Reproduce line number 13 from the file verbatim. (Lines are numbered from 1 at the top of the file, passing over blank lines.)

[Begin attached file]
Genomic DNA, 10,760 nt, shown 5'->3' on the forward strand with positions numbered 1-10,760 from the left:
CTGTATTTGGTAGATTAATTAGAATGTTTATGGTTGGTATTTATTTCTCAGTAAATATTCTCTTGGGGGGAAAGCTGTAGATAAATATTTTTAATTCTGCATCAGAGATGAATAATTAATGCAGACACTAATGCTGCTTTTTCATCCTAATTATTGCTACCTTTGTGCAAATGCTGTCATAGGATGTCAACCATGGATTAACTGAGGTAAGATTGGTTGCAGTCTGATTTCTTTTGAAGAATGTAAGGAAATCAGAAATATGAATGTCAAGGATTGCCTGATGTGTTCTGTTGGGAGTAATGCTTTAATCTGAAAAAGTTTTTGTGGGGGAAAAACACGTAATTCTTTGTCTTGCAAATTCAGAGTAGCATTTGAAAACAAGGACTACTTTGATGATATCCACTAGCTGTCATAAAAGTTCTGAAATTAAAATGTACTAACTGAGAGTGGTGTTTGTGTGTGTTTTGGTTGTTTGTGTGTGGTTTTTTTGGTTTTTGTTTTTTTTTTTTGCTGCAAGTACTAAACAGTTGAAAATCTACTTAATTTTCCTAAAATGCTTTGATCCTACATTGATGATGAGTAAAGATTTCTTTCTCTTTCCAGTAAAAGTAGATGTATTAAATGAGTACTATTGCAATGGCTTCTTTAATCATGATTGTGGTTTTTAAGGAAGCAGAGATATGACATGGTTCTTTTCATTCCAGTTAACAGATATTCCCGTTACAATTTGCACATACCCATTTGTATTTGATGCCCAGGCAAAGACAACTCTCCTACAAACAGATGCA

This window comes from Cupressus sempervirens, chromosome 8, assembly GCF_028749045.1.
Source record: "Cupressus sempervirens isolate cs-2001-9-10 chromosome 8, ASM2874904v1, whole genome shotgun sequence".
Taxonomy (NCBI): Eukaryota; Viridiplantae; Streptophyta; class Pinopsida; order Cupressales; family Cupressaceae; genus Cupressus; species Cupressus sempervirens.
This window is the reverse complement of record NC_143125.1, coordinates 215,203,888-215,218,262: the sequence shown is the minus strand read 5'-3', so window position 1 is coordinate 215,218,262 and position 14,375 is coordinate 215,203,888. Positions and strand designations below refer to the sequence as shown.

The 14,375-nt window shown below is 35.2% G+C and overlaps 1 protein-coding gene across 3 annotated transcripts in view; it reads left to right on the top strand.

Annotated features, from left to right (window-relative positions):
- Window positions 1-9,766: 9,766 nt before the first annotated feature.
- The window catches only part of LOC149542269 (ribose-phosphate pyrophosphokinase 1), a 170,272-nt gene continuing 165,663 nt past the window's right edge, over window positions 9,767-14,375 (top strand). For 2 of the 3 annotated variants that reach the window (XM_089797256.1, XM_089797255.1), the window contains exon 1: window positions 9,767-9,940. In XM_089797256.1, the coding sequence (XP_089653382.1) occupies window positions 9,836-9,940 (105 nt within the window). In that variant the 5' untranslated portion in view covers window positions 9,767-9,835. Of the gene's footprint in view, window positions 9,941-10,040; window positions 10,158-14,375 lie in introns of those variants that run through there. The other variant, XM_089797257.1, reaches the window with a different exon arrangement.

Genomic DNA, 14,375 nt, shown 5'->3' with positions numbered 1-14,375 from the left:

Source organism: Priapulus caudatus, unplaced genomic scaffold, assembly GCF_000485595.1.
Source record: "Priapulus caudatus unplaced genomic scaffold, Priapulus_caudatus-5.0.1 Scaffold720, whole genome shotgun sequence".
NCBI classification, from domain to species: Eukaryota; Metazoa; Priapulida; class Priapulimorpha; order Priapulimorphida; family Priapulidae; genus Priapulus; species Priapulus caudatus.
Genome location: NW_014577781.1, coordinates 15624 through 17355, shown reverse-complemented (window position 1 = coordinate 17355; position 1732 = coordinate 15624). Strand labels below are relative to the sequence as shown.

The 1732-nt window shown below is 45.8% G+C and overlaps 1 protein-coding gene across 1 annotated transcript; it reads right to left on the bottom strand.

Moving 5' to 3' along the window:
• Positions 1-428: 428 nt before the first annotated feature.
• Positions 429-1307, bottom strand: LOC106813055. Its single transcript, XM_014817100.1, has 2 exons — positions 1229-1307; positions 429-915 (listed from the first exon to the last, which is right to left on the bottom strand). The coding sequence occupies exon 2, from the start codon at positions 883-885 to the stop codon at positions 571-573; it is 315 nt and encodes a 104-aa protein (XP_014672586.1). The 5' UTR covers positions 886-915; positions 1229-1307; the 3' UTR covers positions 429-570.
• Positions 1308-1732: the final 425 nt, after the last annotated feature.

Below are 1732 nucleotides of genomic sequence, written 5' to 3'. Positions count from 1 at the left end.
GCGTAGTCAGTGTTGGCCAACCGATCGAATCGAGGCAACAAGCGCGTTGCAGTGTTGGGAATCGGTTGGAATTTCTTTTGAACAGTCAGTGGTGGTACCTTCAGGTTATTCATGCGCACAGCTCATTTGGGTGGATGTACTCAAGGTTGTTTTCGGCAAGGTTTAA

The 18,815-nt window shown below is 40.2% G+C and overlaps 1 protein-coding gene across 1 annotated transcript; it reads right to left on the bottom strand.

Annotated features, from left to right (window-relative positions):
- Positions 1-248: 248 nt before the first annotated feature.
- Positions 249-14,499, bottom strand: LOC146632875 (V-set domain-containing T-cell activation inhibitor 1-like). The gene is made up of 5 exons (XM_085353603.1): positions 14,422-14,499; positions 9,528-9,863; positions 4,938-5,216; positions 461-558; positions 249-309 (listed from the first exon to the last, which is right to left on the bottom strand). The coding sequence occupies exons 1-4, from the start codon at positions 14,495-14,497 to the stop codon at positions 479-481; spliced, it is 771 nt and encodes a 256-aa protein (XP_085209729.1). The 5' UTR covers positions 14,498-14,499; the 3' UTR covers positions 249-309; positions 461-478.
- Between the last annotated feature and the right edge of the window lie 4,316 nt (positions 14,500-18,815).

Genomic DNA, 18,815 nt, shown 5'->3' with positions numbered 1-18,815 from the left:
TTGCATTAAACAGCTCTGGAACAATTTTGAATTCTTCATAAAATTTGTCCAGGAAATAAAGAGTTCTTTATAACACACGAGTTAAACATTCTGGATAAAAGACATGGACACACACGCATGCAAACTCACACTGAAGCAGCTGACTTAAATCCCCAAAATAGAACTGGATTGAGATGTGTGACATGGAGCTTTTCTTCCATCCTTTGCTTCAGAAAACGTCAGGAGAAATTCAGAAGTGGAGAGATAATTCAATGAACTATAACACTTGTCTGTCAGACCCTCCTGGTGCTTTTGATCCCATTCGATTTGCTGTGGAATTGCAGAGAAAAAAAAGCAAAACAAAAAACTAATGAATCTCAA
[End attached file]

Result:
Source record: "Priapulus caudatus unplaced genomic scaffold, Priapulus_caudatus-5.0.1 Scaffold720, whole genome shotgun sequence".